As an added bonus, the ACP remineralizes areas of the teeth which are just beginning to break down. We were soooooo happy to add this material into our preventive arsenal. After this 5-year program, we achieved a reduction in decay of 49%-78%, depending on the clinic responding. During this time, we were able to place 150,000 sealants, and provide toothbrushes to the schools. We were able to bankroll this project ourselves for the most part, because the ACP has other benefits. It is very inexpensive (especially when you get the company to give great discounts, knowing we will promote their company along with the material), and it is very light-weight, which allowed us to simply spread out a few hundred of the applications in our suitcases,shipping the rest with college students coming with Partners, etc. But, sometimes someone, usually one of our patients or sometimes good souls at First Presbyterian Church in Winchester, would just step up and donate a little money or help in some other way. For instance, a charming, cherished and somewhat funny story was about one of those patients and her mother. This patient told her mother up east about what we were trying to do, and both of them became determined to help out. One day, this lady, a Christian in the true sense (the kind the big guy intended that word to be) showed up at our office, telling us that her mother was outside with a gift. We went out to find this woman literally encased in that car with no room for anything but her and the 3,000 toothbrushes she was packing!! We were stunned, asking how and where she came up with all those toothbrushes, then drive them all the way to Kentucky. She simply replied “They’re from New Jersey; don’t ask any questions”. We didn’t.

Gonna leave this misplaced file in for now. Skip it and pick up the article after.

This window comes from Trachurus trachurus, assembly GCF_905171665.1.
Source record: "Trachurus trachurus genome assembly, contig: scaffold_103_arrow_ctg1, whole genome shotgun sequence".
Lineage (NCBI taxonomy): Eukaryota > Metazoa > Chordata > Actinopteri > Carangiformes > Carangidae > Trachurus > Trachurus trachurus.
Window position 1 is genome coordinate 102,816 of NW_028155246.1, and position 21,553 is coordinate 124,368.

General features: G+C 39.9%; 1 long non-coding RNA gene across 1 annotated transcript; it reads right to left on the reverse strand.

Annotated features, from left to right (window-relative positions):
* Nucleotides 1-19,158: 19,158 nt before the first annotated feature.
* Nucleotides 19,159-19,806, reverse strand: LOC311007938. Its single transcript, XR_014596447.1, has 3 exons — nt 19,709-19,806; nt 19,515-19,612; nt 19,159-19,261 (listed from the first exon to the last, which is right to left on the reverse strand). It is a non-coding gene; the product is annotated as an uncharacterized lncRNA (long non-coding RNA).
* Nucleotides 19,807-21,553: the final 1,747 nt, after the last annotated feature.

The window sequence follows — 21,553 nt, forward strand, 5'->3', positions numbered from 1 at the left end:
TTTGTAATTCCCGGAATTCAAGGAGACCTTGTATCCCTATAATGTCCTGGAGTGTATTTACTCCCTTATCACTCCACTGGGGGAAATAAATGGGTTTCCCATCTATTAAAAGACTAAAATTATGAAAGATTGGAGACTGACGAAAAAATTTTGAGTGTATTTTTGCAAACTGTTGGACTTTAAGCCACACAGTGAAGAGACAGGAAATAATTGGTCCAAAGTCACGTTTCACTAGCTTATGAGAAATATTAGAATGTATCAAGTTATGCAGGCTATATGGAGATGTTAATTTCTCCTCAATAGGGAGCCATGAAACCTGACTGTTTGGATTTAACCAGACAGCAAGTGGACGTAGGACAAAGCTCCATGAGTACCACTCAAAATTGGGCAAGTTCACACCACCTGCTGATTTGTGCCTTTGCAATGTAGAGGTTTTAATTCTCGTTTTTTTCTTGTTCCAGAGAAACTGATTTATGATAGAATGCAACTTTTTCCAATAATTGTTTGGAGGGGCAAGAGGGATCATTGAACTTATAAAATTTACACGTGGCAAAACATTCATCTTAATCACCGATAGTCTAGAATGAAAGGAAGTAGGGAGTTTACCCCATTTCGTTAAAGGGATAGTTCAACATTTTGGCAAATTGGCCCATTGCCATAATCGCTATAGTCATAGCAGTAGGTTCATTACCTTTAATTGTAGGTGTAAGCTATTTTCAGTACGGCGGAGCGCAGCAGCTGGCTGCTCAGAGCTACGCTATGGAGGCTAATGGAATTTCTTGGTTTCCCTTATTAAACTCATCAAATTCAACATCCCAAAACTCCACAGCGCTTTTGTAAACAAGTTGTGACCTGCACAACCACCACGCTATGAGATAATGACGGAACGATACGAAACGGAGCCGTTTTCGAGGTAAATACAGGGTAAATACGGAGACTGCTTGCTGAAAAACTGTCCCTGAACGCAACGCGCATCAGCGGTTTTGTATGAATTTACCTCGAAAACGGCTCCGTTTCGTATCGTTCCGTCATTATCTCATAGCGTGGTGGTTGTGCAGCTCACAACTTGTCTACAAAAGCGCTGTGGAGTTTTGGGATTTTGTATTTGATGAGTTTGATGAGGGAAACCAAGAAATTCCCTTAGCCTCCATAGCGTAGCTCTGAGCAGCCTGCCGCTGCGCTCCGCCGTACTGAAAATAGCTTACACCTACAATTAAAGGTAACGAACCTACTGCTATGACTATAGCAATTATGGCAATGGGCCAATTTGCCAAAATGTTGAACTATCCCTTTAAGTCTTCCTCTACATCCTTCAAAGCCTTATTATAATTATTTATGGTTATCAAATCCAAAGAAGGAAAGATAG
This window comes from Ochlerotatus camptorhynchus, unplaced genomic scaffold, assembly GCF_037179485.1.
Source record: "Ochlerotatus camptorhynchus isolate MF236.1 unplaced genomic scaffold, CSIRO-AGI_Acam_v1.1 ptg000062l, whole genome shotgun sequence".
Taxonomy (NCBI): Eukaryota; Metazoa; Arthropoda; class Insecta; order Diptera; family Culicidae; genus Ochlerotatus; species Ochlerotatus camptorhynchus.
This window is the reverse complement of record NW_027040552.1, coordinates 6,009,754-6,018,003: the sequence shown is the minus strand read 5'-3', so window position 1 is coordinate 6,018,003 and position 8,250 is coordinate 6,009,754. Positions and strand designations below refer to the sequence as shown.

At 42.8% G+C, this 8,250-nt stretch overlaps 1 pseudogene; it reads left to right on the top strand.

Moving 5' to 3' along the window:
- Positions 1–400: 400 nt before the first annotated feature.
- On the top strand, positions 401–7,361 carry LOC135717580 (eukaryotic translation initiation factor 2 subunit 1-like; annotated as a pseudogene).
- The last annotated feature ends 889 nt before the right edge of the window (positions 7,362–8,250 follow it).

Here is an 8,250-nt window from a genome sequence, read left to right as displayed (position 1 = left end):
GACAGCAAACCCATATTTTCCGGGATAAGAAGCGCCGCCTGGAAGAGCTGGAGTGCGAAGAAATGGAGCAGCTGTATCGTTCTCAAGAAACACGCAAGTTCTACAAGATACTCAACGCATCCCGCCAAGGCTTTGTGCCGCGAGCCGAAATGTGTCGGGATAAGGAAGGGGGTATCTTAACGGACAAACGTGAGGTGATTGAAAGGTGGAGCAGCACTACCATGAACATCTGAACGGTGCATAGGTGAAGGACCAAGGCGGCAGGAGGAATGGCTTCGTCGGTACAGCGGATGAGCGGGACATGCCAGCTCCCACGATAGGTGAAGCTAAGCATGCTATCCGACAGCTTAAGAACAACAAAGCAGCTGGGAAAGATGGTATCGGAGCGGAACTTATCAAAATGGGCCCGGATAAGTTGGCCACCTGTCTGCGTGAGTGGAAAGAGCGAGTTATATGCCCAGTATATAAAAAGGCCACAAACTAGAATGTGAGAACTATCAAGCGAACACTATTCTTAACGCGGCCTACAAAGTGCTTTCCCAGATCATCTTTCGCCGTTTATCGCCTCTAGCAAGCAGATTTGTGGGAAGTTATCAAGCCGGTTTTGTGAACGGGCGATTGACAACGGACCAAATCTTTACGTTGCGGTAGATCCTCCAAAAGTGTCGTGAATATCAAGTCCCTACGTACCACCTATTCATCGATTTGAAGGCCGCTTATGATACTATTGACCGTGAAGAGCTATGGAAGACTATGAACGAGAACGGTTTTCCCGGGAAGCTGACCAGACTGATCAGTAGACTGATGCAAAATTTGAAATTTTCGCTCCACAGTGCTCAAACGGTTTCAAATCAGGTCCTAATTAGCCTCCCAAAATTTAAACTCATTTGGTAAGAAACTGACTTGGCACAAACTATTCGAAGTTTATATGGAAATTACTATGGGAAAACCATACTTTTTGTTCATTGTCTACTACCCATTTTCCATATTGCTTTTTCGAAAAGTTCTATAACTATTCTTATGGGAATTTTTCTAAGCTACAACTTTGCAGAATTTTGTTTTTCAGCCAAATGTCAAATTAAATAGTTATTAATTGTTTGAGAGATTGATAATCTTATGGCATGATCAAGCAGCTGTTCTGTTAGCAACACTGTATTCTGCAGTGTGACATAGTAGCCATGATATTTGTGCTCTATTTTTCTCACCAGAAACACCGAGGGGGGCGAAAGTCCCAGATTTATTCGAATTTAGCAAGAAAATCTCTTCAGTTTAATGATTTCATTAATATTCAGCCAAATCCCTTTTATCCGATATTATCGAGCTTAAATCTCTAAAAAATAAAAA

Our patients Kathy (she with the mom from New Jersey) and Art Sebesta mentioned at one of their six-month check-ups in our office, that they would like to donate toothbrushes to the cause, and we thanked them very much. Three weeks later, we came home for lunch to find the front of our garage door to be covered with toothbrushes, some 25,000 of them! (For all our friends and family always ragging us about the fact our garage has not been cleaned out in years, now you get some small idea why. How can we keep loving, caring people from giving ’til it hurts?) It is hard to write this story without getting choked up just a little. And, the Sebestas are not the only folks who have given what they could, when they could. We have had several people just write a small check, or sometimes just give us some dental or medical supplies they know will be needed in Ecuador, understanding that we will always be good stewards and put every penny or item to good use. May you be blessed, one and all.
Our success in Ecuador led to The Clark County Dental Health Initiative, wherein the Clark County Community Foundation funded a dental health program in the Clark County Kentucky Public School System. We would place the fluoride varnish with ACP on all students, pre-school through 5th grade twice a year. We would then do a dental exam called a DMF survey (Decayed, Missing, Filled), to get an accurate measure of the decay rate in this group. Clark County had an initial decay rate of 50%, appallingly right in line with the rate in the state overall. This places Kentucky in last place in the nation in providing for the dental health of our children. After one year, we were able to realize an 11% decline in the rate of decay. This partnership is between the Winchester Dental Society, the Clark County Health Department, Clark County Community Foundation and the public school system. We are now in year 3 of this 5-year undertaking and are anticipating great success, and an even higher drop in the decay rate.